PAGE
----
European Starling (Sturnus vulgaris): Recognising European Starlings
  • European Starlings are glossy black or brown birds, often with small white spots and a yellow beak.
  • They live in areas transformed by people where food is plentiful. They are therefore much more common in urban areas, alien plantations and on farms than in Fynbos.








European Starling (Sturnus vulgaris): From introduction to invasion
  • European Starlings occur naturally in Europe, Asia and North Africa.
  • They are aggressive invaders that have spread to most temperate parts of the world.
  • Cecil John Rhodes brought European Starlings to Cape Town in 1897, along with other birds and mammals.
  • The starlings bred rapidly and spread across the whole Fynbos Biome in less than 50 years.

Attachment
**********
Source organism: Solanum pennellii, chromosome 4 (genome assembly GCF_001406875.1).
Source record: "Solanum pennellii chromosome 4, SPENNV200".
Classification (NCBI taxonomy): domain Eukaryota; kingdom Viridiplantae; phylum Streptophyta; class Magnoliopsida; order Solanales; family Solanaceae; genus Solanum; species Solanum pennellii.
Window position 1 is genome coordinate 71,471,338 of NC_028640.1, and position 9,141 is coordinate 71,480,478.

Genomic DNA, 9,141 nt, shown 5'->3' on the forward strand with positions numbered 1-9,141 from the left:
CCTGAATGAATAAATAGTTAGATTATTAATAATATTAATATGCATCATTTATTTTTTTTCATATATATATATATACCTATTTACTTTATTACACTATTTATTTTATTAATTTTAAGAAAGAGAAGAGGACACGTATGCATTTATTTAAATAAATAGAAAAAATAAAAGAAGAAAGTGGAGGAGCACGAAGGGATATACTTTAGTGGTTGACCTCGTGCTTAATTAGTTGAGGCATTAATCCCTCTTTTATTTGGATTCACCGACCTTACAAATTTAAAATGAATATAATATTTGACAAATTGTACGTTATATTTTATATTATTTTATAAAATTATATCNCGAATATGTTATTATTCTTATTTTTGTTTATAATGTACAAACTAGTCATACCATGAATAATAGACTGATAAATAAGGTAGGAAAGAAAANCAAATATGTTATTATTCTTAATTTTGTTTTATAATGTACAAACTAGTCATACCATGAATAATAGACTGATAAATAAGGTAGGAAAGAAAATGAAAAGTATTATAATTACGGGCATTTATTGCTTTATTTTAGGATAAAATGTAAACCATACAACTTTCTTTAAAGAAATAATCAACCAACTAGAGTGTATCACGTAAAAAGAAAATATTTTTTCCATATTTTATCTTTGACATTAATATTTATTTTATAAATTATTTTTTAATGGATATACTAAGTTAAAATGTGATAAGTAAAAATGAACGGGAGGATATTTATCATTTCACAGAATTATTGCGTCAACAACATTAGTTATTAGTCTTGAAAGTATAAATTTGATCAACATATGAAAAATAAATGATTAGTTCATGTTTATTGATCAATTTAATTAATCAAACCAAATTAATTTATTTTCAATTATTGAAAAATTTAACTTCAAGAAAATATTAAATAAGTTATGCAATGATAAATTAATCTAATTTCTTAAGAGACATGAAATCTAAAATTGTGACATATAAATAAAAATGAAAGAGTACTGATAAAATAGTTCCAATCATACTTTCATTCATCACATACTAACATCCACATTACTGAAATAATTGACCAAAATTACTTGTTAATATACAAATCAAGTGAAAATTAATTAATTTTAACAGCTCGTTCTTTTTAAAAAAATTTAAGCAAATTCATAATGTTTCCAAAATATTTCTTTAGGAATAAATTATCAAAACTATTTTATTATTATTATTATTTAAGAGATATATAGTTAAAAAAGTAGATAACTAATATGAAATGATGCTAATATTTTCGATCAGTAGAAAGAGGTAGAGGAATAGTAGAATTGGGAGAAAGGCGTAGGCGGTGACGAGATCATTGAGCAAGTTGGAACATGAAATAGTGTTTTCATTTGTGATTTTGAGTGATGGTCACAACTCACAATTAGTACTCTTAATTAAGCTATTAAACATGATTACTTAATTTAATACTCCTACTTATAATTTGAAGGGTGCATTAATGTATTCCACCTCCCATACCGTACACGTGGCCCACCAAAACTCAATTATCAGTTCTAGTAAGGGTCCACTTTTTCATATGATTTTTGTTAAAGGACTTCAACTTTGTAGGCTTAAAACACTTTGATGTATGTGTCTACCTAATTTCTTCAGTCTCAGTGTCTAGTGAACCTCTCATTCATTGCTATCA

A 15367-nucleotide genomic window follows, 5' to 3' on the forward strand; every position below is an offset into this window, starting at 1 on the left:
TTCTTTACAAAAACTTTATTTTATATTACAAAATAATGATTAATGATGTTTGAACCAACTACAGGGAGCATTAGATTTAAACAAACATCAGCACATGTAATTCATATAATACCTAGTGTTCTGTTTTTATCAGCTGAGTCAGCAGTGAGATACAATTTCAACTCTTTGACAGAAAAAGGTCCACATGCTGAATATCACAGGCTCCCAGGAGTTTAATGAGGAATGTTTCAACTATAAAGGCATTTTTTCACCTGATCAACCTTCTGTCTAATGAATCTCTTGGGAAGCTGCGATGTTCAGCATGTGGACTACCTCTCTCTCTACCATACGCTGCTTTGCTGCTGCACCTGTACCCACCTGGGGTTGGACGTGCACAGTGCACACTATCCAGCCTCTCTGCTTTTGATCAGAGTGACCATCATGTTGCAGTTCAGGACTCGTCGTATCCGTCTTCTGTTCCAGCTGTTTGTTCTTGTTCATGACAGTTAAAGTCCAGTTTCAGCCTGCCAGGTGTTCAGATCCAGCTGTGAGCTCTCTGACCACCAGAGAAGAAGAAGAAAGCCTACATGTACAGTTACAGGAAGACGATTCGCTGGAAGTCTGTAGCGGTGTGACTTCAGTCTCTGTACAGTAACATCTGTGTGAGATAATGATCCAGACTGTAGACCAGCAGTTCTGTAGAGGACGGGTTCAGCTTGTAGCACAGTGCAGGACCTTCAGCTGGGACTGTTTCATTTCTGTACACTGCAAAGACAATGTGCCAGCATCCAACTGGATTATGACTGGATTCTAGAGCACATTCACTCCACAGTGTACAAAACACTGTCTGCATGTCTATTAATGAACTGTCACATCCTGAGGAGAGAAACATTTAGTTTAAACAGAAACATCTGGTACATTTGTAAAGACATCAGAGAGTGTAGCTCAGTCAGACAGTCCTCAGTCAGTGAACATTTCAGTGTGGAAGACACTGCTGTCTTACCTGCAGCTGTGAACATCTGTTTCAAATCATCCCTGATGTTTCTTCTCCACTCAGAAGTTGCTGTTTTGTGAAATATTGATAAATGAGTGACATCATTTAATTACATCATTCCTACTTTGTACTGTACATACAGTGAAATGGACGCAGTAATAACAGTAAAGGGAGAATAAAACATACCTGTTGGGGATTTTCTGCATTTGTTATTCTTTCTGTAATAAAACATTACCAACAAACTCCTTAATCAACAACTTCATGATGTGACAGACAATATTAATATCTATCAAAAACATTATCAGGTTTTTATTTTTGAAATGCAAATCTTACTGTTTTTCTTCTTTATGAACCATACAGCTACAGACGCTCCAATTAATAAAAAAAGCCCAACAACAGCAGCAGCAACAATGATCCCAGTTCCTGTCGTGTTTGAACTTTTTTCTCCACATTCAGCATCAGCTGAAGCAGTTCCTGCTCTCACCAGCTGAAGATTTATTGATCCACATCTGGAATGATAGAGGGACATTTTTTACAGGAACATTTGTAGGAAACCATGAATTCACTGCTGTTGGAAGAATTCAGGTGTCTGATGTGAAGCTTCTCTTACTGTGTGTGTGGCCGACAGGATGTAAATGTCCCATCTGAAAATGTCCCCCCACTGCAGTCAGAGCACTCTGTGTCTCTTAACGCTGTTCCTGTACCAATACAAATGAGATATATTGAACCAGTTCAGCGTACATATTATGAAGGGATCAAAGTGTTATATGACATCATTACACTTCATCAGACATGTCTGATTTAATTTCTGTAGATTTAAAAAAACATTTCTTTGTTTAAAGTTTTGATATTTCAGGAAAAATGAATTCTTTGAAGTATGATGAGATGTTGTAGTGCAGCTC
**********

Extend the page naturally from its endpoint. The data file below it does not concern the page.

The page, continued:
• They are one of the bird species that feeds on Rooikrans  seed and helps to spread this invasive alien plant.
  • Starlings feed mainly on invertebrates that live in the soil, but are also a serious agricultural pest, causing huge damage to crops.
  • They nest in cracks and holes and may displace indigenous animals that use the same nesting sites, or cause a nuisance when they nest in people’s roofs.
  • They often form huge flocks, especially in the late afternoon when they gather at their roosts. These roosts are very noisy, messy places.








European Starling (Sturnus vulgaris): Controlling European Starlings
  • You can prevent European Starlings from nesting by blocking their nesting holes.
  • Where European Starlings become a nuisance they are controlled by trapping, shooting and scaring them away.









European Starling (Sturnus vulgaris):
Terrestrial plants:      Aquatic plants Terrestrial animals: Aquatic animals
Kikuyu Grass Water Hyacinth Argentine Ant Largemouth Black Bass
Port Jackson Willow Parrot's Feather European Starling Common Carp
Rooikrans Spanish Reed Feral Cat European Mallard